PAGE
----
Nigeria has made good news this week. The new president, Muhammadu Buhari, has just been sworn into office in a peaceful transition of power. A former agriculture minister, Akinwumi Adesina, has been elected president of the African Development Bank. At the international education conference in Oslo, Nigeria endorsed the Safe Schools Declaration, indicating a commitment to use the new Guidelines for Protecting Schools and Universities from Military Use during Armed Conflict, which calls on armed parties to avoid using educational buildings or making them targets of attack.
As the new president said Friday in his inaugural speech, Nigerians are rightly proud of the democratic transition of power. When I visited Nigeria recently ahead of the inauguration, the feeling of excitement and optimism was palpable. The new president’s speech gives room for cautious optimism.
He said all the right things when he identified the Boko Haram conflict as the most immediate challenge for his administration. He recognized the need to work with nongovernmental organizations, labor unions, and the media. He underscored the need to check gross corruption and abuse of office, overhaul military rules of engagement in the northeast to avoid human rights violations, and take disciplinary steps against proven human rights violations by the security forces. The new administration now deserves to be given the chance to address these complex and deep-rooted problems.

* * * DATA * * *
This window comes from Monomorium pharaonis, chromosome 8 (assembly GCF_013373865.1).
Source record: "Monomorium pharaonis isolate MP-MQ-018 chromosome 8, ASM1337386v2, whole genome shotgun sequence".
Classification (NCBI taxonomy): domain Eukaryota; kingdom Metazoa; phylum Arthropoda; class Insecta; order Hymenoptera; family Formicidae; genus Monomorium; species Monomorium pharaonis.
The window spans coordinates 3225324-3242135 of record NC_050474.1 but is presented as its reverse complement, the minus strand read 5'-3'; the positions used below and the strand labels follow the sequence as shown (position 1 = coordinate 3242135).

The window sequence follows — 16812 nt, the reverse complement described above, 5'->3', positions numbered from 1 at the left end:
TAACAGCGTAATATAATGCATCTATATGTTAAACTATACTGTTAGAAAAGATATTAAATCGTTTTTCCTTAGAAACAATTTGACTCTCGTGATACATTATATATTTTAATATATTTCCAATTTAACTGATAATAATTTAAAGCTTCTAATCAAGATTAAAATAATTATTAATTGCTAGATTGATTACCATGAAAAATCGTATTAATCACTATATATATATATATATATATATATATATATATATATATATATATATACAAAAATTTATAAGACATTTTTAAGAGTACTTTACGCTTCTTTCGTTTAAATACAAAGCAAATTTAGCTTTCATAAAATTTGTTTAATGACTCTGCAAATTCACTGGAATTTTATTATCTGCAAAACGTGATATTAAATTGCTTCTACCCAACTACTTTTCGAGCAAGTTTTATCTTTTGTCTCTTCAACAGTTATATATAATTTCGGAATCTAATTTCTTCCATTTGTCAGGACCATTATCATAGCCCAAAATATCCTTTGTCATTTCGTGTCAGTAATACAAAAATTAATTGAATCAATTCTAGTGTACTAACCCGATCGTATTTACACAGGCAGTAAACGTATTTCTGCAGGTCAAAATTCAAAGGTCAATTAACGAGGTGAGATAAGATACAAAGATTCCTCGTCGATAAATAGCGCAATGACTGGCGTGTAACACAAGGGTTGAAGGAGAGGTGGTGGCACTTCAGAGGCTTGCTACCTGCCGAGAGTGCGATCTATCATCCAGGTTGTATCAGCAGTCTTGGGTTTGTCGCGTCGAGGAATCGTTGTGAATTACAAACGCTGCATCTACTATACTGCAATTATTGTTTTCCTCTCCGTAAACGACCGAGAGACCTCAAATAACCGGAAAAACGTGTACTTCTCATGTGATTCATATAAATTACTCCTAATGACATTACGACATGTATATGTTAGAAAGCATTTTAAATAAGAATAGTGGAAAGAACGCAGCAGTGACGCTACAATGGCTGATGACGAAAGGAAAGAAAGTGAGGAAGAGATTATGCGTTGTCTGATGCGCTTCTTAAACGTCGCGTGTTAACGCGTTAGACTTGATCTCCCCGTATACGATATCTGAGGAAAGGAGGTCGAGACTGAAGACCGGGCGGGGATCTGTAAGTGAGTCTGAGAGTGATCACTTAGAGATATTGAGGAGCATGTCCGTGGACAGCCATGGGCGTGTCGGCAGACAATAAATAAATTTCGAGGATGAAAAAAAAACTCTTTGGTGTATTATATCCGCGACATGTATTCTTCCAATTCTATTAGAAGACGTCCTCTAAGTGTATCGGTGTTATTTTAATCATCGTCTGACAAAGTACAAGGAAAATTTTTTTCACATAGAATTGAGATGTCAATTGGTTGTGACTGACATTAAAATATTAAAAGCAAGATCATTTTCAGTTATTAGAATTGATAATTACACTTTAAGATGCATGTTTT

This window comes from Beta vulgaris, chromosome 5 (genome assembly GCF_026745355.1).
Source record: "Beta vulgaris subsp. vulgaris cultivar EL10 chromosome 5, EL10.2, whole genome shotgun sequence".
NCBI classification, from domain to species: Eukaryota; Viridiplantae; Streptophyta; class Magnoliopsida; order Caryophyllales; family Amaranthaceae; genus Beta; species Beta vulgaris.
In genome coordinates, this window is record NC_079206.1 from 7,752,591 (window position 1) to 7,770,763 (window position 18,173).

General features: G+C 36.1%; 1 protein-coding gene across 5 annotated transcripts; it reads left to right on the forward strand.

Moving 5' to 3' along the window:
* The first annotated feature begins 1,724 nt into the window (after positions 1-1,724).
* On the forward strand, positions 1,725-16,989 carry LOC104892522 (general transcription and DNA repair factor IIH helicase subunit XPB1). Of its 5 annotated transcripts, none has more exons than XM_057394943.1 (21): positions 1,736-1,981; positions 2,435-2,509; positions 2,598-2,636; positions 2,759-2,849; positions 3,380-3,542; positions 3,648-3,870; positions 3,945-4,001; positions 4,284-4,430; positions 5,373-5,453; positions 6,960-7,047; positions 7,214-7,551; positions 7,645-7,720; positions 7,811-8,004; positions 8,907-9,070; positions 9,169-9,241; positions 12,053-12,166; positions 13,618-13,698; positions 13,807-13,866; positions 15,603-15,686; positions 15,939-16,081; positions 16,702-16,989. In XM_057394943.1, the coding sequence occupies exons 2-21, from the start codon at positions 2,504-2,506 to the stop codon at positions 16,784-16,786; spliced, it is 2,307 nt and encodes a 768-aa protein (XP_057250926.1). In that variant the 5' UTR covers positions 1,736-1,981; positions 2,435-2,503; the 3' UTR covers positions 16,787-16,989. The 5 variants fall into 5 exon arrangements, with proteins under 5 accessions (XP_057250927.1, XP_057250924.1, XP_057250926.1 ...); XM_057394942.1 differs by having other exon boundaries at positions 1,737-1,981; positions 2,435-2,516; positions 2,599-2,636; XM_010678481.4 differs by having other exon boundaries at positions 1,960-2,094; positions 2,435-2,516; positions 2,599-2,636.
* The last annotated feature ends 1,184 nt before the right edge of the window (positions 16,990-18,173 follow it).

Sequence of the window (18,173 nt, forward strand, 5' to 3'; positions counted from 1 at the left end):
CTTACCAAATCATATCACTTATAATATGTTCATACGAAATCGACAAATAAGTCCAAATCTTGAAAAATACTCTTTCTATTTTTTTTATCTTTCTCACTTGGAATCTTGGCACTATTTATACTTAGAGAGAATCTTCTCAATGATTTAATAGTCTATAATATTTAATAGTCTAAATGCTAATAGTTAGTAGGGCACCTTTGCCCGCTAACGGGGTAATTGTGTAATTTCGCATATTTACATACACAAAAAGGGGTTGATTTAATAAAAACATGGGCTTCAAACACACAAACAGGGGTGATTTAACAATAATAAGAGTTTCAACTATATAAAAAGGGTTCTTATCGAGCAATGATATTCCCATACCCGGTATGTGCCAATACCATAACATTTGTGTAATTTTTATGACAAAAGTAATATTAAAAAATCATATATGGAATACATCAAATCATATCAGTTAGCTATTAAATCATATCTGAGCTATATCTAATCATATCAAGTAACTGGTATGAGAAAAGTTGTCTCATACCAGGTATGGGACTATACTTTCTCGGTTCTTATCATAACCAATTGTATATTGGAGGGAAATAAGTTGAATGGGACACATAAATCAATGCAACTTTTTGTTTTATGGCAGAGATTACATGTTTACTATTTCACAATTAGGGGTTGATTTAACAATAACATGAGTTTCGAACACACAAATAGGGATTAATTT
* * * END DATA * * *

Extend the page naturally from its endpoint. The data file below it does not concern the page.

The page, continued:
Once the party is over, Buhari should be taken to task to deliver on campaign promises and reform agendas. It will by no means be an easy job but his administration could demonstrate its human rights commitment by taking concrete and bold steps in three key areas: (1) ensure that security forces operations, from countering the Boko Haram threat in the northeast to dealing with the violence in Nigeria’s Middle Belt, are conducted in full compliance with international human rights and humanitarian law obligations; (2) deliver on accountability by ensuring prompt investigation and prosecution of anyone implicated in serious human rights abuses or corruption; and (3) end the divisive state and local government policies that discriminate against “non-indigenes,” by supporting the adoption of legislation that expressly bars all federal, state, and local government institutions from unlawful discrimination against “non-indigenes.”